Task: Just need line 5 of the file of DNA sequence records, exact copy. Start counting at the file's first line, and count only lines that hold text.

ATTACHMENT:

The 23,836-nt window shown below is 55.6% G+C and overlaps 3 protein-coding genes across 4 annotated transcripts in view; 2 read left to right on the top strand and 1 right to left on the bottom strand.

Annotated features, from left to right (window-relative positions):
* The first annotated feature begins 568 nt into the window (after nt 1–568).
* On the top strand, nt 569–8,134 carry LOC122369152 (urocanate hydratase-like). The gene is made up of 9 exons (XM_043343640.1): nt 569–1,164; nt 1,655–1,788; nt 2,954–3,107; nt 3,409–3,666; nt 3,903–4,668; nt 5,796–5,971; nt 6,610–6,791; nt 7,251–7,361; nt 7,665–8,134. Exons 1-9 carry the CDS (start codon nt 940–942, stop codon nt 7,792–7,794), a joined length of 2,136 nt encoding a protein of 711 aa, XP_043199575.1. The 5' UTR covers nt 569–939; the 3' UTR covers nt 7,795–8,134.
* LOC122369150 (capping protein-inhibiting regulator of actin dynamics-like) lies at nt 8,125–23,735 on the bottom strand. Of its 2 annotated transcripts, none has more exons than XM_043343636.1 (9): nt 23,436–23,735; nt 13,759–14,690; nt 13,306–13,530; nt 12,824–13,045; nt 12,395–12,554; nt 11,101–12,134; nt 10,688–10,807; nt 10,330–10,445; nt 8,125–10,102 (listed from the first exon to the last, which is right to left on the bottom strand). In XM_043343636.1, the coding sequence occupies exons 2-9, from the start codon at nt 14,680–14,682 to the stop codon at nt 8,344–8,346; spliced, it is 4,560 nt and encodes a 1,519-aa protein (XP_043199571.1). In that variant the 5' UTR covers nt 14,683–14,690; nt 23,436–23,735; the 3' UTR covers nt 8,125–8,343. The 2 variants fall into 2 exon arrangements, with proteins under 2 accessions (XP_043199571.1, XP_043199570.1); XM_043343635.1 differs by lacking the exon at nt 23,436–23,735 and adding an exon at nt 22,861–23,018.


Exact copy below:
* LOC122369150 (capping protein-inhibiting regulator of actin dynamics-like) lies at nt 8,125–23,735 on the bottom strand. Of its 2 annotated transcripts, none has more exons than XM_043343636.1 (9): nt 23,436–23,735; nt 13,759–14,690; nt 13,306–13,530; nt 12,824–13,045; nt 12,395–12,554; nt 11,101–12,134; nt 10,688–10,807; nt 10,330–10,445; nt 8,125–10,102 (listed from the first exon to the last, which is right to left on the bottom strand). In XM_043343636.1, the coding sequence occupies exons 2-9, from the start codon at nt 14,680–14,682 to the stop codon at nt 8,344–8,346; spliced, it is 4,560 nt and encodes a 1,519-aa protein (XP_043199571.1). In that variant the 5' UTR covers nt 14,683–14,690; nt 23,436–23,735; the 3' UTR covers nt 8,125–8,343. The 2 variants fall into 2 exon arrangements, with proteins under 2 accessions (XP_043199571.1, XP_043199570.1); XM_043343635.1 differs by lacking the exon at nt 23,436–23,735 and adding an exon at nt 22,861–23,018.